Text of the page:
ID: 33520057
Yeah...that's what I thought. Since you have an infrastructure in place, you can't pay a slight cost (Essentials) and add that to what you have. It's a pickle to be sure. I'm thinking you can still get Essentials, but you'll just have 2 vCenters. Unfortunately, there's just no other way around VMware's licensing scheme. :(

Regards,
~coolsport00
0
 

Author Comment

by:dkraut
ID: 33522775
So now you guys have me really confused.  :)

I'm looking at our vcenter server now and we are currently managing a variety of licensing on the same vcenter server?

Under licensing I see ESX Foundation, ESX Standard, vSphere Enterprise and vSphere Standard.  
0
 
LVL 28

Accepted Solution

by:
bgoering earned 750 total points
ID: 33523239
Looking at my Licensing portal it appears you may be correct, it shows vCenter Server 4 Standard, and vSphere 4 Enterprise. Seems like that may be a change from 3.x, pretty sure old licensing was both Enterprise, but when upgraded licenses from VI3 to 4 that is how they converted.

Try to add your Free ESXi hosts to what you have and see if it takes it. vCenter Server Standard has no limit on the number of hosts it will manage. Wish VMware would be a little more consistent version to version - something I can complain about next week at VMworld!

I will spin up a Free ESXi and try to add to my infrastructure after lunch if you don't confirm by then.

Good Luck
0
 
LVL 40

Assisted Solution

by:coolsport00
coolsport00 earned 750 total points
ID: 33527114
I believe you are correct "bgoering"...vCenter (previously virtual center)...did come in either Foundation, Standard, or Enterprise. Gosh, that seems so long ago (pre-vSphere), doesn't it?! :) Yeah, I wonder what they'll say......are ya making a list? :)

~coolsport00
0
 
LVL 28

Expert Comment

by:bgoering
ID: 33527143
Naw - just keeping list in my head so am sure to forget some things lol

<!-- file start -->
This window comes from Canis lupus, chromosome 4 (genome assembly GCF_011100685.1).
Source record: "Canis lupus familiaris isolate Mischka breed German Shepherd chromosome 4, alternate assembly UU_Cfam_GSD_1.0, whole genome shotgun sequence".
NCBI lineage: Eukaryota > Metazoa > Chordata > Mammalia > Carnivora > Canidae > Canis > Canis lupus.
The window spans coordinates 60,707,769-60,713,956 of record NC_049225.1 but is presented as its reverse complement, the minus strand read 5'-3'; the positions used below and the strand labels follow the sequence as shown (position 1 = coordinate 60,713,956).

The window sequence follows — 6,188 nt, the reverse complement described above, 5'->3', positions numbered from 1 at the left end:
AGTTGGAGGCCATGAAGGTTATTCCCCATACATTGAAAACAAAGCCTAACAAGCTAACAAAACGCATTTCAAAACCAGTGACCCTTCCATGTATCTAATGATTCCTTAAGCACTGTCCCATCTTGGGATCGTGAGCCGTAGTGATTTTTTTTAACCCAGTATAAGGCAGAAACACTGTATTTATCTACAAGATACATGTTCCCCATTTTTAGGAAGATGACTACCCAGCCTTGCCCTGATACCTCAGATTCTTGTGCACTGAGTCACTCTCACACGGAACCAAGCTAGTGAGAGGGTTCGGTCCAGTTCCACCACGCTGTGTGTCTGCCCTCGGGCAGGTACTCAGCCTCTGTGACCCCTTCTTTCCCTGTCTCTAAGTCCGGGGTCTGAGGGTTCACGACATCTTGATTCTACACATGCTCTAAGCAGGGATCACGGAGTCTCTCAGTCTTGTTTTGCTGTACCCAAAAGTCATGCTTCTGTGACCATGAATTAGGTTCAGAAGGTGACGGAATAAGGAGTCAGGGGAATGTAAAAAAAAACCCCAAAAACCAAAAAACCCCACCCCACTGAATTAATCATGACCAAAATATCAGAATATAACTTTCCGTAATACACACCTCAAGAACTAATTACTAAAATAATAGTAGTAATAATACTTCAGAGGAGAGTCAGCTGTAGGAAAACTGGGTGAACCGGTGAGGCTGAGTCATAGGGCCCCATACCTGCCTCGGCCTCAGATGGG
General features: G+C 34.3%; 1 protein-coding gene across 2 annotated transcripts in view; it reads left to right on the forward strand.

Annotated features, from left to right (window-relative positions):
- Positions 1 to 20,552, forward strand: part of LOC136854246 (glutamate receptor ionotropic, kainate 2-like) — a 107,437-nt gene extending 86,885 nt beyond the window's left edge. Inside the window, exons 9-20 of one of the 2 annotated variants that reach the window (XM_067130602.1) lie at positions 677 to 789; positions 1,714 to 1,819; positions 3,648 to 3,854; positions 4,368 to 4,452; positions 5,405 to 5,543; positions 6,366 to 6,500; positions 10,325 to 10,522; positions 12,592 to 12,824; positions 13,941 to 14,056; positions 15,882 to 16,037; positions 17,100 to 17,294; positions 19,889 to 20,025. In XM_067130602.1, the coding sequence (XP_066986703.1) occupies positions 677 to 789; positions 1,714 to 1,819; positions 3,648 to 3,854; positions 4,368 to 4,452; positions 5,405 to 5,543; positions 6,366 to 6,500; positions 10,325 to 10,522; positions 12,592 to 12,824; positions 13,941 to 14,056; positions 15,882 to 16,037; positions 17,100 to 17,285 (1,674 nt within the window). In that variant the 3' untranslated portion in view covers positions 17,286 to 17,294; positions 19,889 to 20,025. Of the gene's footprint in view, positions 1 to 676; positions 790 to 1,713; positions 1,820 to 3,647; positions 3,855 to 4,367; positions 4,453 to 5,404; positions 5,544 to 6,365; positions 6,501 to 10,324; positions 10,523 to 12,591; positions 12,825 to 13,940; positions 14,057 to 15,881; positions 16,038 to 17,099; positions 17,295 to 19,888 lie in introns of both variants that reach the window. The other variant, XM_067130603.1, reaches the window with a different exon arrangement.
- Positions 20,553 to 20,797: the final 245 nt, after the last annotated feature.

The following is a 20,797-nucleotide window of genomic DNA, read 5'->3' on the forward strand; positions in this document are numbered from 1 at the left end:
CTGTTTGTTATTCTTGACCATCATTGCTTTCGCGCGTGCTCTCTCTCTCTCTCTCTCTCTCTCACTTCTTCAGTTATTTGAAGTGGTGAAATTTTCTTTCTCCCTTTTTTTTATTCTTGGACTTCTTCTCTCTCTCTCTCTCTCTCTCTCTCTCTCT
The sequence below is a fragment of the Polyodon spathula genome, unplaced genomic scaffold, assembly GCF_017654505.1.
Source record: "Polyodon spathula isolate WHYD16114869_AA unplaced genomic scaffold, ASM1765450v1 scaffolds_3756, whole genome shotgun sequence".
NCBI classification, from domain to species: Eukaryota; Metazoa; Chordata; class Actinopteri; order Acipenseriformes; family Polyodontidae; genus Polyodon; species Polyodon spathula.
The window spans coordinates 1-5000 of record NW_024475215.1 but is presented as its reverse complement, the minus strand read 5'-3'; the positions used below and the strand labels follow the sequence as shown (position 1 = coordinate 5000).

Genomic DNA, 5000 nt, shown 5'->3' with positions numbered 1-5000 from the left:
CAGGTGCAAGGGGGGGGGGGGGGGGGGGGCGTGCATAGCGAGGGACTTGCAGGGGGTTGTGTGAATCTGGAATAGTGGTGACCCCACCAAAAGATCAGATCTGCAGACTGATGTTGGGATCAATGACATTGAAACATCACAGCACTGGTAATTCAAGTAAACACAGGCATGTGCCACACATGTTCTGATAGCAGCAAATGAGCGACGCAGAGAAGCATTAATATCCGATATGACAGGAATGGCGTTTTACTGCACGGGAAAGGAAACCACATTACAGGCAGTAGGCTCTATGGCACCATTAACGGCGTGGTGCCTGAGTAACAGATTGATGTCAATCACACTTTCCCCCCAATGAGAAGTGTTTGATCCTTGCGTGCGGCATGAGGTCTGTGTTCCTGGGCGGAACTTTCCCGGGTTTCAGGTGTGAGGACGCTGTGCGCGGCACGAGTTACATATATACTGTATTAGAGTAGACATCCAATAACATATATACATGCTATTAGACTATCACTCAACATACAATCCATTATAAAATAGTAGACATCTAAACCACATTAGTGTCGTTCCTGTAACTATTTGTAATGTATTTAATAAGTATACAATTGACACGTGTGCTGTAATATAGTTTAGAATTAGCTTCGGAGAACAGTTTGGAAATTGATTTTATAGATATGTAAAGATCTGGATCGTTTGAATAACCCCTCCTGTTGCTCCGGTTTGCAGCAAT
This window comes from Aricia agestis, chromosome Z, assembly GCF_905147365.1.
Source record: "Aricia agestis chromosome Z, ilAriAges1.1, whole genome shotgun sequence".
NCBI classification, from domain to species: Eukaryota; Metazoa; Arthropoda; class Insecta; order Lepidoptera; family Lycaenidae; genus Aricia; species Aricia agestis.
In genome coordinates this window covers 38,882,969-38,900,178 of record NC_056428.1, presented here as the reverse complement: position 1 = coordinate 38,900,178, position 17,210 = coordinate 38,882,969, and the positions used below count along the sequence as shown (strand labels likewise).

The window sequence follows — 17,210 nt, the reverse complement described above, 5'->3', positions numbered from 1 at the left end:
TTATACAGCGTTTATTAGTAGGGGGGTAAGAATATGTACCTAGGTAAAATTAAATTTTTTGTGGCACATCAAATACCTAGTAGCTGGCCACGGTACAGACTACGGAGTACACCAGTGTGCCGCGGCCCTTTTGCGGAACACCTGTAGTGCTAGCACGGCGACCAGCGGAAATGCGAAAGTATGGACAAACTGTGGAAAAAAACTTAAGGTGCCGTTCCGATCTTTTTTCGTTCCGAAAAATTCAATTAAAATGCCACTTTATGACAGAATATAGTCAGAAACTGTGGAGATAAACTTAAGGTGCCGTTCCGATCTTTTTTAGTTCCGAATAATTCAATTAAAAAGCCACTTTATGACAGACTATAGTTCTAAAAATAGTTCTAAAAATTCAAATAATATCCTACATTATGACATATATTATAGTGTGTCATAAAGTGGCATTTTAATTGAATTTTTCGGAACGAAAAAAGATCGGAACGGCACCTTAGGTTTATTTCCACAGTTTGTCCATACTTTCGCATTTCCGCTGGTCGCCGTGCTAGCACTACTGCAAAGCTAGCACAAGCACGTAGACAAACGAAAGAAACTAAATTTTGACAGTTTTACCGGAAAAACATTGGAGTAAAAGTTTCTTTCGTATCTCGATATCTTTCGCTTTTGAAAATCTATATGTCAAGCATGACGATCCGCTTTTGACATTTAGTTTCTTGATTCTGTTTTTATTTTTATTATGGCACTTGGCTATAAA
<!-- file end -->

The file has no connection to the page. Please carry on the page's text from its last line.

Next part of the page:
Sorry got stuck in some meetings and never got around to spinning up a free esxi - may do that tomorrow.
0
 
LVL 28

Expert Comment

by:bgoering
ID: 33527148
And yes - before converting licenses I had Virtual Center Server 2.5 Enterprise...wonder if that was waste of money :)
0
 
LVL 40

Expert Comment

by:coolsport00
ID: 33527153
Probably was; I only had Std (still do) and never needed anything higher; have Ent for ESX though.
0
 

Author Closing Comment

by:dkraut
ID: 33676517
Still unclear, but A for effort
0

Featured Post

Get your Conversational Ransomware Defense e‑book

This e-book gives you an insight into the ransomware threat and reviews the fundamentals of top-notch ransomware preparedness and recovery. To help you protect yourself and your organization. The initial infection may be inevitable, so the best protection is to be fully prepared.

Question has a verified solution.

If you are experiencing a similar issue, please ask a related question

In this step by step tutorial with screenshots, we will show you HOW TO: Enable SSH Remote Access on a VMware vSphere Hypervisor 6.5 (ESXi 6.5). This is important if you need to enable SSH remote access for additional troubleshooting of the ESXi hos…
Giving access to ESXi shell console is always an issue for IT departments to other Teams, or Projects. We need to find a way so that teams can use ESXTOP for their POCs, or tests without giving them the access to ESXi host shell console with a root …
Teach the user how to install log collectors and how to configure ESXi 5.5 for remote logging Open console session and mount vCenter Server installer: Install vSphere Core Dump Collector: Install vSphere Syslog Collector: Open vSphere Client: Config…
This video shows you how to use a vSphere client to connect to your ESX host as the root user. Demonstrates the basic connection of bypassing certification set up. Demonstrates how to access the traditional view to begin managing your virtual mac…

715 members asked questions and received personalized solutions in the past 7 days.

Join the community of 500,000 technology professionals and ask your questions.

Join & Ask a Question